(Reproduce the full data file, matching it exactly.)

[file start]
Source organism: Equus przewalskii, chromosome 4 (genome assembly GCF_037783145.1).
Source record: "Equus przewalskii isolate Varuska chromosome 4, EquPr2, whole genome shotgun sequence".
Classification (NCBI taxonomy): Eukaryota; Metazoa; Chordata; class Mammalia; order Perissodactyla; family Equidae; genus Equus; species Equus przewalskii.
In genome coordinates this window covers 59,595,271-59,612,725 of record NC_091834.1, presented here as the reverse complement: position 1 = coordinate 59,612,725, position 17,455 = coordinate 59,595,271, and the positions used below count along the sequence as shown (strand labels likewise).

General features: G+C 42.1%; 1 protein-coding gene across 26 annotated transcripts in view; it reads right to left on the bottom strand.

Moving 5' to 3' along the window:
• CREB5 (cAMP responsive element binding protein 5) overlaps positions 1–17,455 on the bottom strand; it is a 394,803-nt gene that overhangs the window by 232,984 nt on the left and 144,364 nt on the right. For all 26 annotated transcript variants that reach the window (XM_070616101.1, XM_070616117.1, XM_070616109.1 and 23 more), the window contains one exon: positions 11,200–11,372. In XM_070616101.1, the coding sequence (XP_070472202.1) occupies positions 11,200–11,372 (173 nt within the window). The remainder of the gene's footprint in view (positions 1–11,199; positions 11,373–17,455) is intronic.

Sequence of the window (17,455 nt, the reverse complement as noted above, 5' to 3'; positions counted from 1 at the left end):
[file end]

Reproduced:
Source organism: Equus przewalskii, chromosome 4 (genome assembly GCF_037783145.1).
Source record: "Equus przewalskii isolate Varuska chromosome 4, EquPr2, whole genome shotgun sequence".
Classification (NCBI taxonomy): Eukaryota; Metazoa; Chordata; class Mammalia; order Perissodactyla; family Equidae; genus Equus; species Equus przewalskii.
In genome coordinates this window covers 59,595,271-59,612,725 of record NC_091834.1, presented here as the reverse complement: position 1 = coordinate 59,612,725, position 17,455 = coordinate 59,595,271, and the positions used below count along the sequence as shown (strand labels likewise).

General features: G+C 42.1%; 1 protein-coding gene across 26 annotated transcripts in view; it reads right to left on the bottom strand.

Moving 5' to 3' along the window:
• CREB5 (cAMP responsive element binding protein 5) overlaps positions 1–17,455 on the bottom strand; it is a 394,803-nt gene that overhangs the window by 232,984 nt on the left and 144,364 nt on the right. For all 26 annotated transcript variants that reach the window (XM_070616101.1, XM_070616117.1, XM_070616109.1 and 23 more), the window contains one exon: positions 11,200–11,372. In XM_070616101.1, the coding sequence (XP_070472202.1) occupies positions 11,200–11,372 (173 nt within the window). The remainder of the gene's footprint in view (positions 1–11,199; positions 11,373–17,455) is intronic.

Sequence of the window (17,455 nt, the reverse complement as noted above, 5' to 3'; positions counted from 1 at the left end):